The 1960 Helium Act Amendments authorized the Secretary of the Interior to make long-term contracts, not exceeding twenty-five years, for the acquisition, processing, transportation, and conservation of helium. The Bureau of Mines negotiated with pipelines controlling large volumes of helium-bearing gas. In 1961, contracts were made with Northern, Cities Service, and National, all of which are interpleader plaintiffs. Another contract later that year was made with Phillips Petroleum Company which is not an interpleader plaintiff but which was joined by the government as a third-party defendant in the landowners' Tort Claims and Tucker Act suits. Phillips was also brought in as a lessee-producer in two interpleaders but disclaimed any interest in the fund. See 292 F.Supp. 629, 631-632. The Cities Service, Northern, and National extraction plants are all in Kansas. The Phillips plants are in Texas.
The contracts call for the construction of plants requiring capital investments of millions of dollars. The separation of helium from natural gas is accomplished by an expensive and complicated process whereby the gas is put under high pressure and is cooled to extreme temperatures. The other constituents of the gas liquefy and separate, leaving the helium and smaller quantities of other constituents as the remaining gas. The crude helium-gas mixture is defined in the contracts as "the gaseous product resulting from the helium extraction process * * * [and] comprised of helium predominately together with other constituents of the natural gas." In actual operations the delivered gas mixture is about 70% helium and 30% nitrogen. The gas mixture
The contract prices apply only to volumes of contained helium. The initial prices, all subject to escalation, are $11.24 per Mcf for Northern Helex, $11.74 for Cities Service Helex, $11.78 for National Helium, and $10.30 for Phillips Petroleum. Under each contract the United States is obligated to purchase the total helium production for 22 years limited to stated annual dollar maximum amounts which are $9,500,000 in the Northern Helex contract, $9,100,000 in the Cities Service contract, $15,200,000 in the National Helium contract, and $13,700,000 in the Phillips contract. The refined helium is sold to both federal and nonfederal users at $35 per Mcf, a price set by the Secretary of the Interior pursuant to the 1960 amendments.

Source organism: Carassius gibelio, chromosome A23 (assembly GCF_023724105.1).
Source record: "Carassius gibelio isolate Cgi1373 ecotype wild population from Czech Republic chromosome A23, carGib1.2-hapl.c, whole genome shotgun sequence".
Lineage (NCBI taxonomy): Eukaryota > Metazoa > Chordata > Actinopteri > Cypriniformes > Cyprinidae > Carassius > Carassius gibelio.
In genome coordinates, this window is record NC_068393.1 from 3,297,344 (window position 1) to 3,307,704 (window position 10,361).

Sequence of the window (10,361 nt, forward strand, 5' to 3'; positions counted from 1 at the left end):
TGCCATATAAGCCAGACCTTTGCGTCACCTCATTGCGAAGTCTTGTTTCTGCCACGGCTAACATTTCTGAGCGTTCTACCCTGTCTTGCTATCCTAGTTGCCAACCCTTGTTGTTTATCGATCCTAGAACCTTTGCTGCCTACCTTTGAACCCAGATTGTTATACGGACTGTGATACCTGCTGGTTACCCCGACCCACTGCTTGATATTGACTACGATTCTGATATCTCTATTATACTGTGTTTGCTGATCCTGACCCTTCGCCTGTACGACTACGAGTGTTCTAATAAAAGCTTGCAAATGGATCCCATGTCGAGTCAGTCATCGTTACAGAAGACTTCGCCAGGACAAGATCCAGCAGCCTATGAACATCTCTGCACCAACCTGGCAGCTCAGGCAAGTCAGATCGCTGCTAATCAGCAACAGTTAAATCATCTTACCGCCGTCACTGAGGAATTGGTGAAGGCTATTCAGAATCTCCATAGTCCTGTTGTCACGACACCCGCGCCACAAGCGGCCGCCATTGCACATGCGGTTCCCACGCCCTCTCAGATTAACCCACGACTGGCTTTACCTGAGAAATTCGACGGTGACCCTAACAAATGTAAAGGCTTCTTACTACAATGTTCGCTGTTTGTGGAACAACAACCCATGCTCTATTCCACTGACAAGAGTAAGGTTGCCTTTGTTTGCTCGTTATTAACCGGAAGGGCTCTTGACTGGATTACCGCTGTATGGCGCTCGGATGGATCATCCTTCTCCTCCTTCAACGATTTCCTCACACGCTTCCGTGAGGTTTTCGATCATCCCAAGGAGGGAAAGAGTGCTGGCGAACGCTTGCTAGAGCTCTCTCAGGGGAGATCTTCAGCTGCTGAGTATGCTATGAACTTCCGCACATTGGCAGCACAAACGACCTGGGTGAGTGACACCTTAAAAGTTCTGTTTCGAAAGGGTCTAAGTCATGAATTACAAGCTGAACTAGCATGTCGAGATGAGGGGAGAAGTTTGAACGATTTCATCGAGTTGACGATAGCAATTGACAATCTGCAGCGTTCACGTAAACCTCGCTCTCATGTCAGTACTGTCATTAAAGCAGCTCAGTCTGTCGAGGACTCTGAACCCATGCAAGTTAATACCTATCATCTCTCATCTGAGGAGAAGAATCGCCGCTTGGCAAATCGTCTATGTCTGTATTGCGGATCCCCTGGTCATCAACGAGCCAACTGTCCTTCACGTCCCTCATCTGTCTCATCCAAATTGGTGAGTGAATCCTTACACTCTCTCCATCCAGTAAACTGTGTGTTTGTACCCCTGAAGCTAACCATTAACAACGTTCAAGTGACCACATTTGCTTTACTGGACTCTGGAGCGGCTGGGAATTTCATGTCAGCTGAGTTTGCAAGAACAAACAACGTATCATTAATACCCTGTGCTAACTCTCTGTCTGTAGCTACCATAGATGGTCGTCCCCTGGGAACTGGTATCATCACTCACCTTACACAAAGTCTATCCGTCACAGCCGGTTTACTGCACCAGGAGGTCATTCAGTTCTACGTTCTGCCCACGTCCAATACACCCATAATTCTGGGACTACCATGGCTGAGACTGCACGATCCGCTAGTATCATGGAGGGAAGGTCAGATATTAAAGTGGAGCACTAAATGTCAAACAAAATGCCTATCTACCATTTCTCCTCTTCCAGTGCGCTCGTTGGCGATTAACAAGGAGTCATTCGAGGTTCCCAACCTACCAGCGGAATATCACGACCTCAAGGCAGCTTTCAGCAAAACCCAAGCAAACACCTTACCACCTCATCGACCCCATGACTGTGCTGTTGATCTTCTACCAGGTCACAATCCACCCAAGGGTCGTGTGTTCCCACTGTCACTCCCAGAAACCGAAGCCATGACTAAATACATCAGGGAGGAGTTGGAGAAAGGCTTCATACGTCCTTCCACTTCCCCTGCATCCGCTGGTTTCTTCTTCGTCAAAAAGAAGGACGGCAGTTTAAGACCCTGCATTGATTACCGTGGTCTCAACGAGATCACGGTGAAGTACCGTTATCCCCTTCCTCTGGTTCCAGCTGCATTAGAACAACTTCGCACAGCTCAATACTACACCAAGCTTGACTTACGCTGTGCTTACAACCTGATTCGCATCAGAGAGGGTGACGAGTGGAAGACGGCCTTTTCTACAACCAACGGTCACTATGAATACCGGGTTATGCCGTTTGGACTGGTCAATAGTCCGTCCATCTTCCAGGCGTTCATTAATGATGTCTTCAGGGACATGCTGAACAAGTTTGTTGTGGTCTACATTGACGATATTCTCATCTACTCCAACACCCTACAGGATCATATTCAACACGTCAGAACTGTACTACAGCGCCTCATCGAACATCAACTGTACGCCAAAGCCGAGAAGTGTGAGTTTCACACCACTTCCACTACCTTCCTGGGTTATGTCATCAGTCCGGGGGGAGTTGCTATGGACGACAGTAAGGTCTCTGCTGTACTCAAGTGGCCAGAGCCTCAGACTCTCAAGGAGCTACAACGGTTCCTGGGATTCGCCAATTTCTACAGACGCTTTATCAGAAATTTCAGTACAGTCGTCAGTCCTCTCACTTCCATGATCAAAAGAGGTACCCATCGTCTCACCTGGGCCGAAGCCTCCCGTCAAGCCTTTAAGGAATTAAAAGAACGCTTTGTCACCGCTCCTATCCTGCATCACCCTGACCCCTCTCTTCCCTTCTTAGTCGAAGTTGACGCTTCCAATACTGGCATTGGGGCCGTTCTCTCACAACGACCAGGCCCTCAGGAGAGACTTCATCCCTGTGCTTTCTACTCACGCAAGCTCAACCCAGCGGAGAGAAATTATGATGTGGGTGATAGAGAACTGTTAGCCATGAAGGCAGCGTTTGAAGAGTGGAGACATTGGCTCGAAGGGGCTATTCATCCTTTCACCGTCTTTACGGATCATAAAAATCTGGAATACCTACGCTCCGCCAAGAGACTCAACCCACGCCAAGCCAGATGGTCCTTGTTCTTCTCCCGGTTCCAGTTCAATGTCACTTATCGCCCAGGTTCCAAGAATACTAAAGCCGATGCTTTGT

The trial below was restricted to the issue of liability and no determination was made of the value of the helium-bearing gas. The court did point out that in the 1958 contract between the government and Colorado Interstate Gas Company for the Keyes plant "the contract requires that the United States pay the company $2.00 for the right to process sufficient gas to yield one thousand cubic feet of helium." 292 F.Supp. at 652. The evidence shows that in arriving at the unit prices in the Helex contracts the government negotiated "on the basis of costs comparable to those it would incur in a government-owned plant * * *." Ibid at 657. Included in the cost build-up was a payment of $2 per Mcf for helium "contained in natural gas delivered at the extraction plant for processing." Ibid. We express no opinion as to what such value actually is. For the purpose of this opinion, it is enough to say that recognition of helium value in the volumes of gas processed in the plants results in a price substantially higher than the FPC service rate.
The typical contract between a lessee-producer and a pipeline contains a recital clause, a definition of gas, a dedication of described acreage, reservations if any, a statement of quantities, pricing provisions in terms of Mcf ordinarily with escalation, arbitration, or negotiation provisions, quality standards based on Btu content and impurities, statement of duration of contract, methods of measurement, billing and payment procedures, and warranties of title. The trial court's analysis of these contracts need not be repeated here. See 292 F.Supp. at 669-672.
The lessee-producers say that gas and natural gas as used in the contracts mean gaseous hydrocarbons and hence do not include helium. They rely on definitions found in Panhandle Eastern Pipe Line Co. v. Federal Power Commission, 8 Cir., 359 F.2d 675, 680-684, and Deep South Oil Company of Texas v. Federal Power Commission, 5 Cir., 247 F.2d 882, 888, and on various governmental publications and bulletins. The trial court, after referring to conflicting testimony of industry uses, found that no such usage existed and commented that no gas naturally occurring in the Hugoton area consists solely of hydrocarbons. See 292 F.Supp. at 672-673. We are bound by this finding because it is supported by substantial evidence and is not clearly erroneous.